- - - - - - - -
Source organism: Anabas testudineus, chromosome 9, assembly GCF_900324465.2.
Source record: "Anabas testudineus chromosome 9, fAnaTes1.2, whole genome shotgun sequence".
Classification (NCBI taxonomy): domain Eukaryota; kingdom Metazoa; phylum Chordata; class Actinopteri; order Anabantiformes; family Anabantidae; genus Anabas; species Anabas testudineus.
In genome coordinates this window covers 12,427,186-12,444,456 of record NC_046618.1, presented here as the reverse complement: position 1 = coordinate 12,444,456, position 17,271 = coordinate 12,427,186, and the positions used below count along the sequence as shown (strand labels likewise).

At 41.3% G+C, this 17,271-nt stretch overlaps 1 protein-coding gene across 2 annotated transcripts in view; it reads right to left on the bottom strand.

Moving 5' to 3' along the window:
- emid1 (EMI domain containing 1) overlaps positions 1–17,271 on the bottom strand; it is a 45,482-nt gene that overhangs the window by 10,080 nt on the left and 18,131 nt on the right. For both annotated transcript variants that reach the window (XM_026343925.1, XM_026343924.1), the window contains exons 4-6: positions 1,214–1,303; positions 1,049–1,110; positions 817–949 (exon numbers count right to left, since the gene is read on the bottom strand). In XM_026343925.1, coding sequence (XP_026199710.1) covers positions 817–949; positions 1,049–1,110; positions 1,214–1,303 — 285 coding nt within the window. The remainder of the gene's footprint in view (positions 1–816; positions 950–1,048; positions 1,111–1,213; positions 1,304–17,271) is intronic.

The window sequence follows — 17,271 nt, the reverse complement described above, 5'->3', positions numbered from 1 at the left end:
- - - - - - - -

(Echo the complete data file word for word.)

Source organism: Anabas testudineus, chromosome 9, assembly GCF_900324465.2.
Source record: "Anabas testudineus chromosome 9, fAnaTes1.2, whole genome shotgun sequence".
Classification (NCBI taxonomy): domain Eukaryota; kingdom Metazoa; phylum Chordata; class Actinopteri; order Anabantiformes; family Anabantidae; genus Anabas; species Anabas testudineus.
In genome coordinates this window covers 12,427,186-12,444,456 of record NC_046618.1, presented here as the reverse complement: position 1 = coordinate 12,444,456, position 17,271 = coordinate 12,427,186, and the positions used below count along the sequence as shown (strand labels likewise).

At 41.3% G+C, this 17,271-nt stretch overlaps 1 protein-coding gene across 2 annotated transcripts in view; it reads right to left on the bottom strand.

Moving 5' to 3' along the window:
- emid1 (EMI domain containing 1) overlaps positions 1–17,271 on the bottom strand; it is a 45,482-nt gene that overhangs the window by 10,080 nt on the left and 18,131 nt on the right. For both annotated transcript variants that reach the window (XM_026343925.1, XM_026343924.1), the window contains exons 4-6: positions 1,214–1,303; positions 1,049–1,110; positions 817–949 (exon numbers count right to left, since the gene is read on the bottom strand). In XM_026343925.1, coding sequence (XP_026199710.1) covers positions 817–949; positions 1,049–1,110; positions 1,214–1,303 — 285 coding nt within the window. The remainder of the gene's footprint in view (positions 1–816; positions 950–1,048; positions 1,111–1,213; positions 1,304–17,271) is intronic.

The window sequence follows — 17,271 nt, the reverse complement described above, 5'->3', positions numbered from 1 at the left end: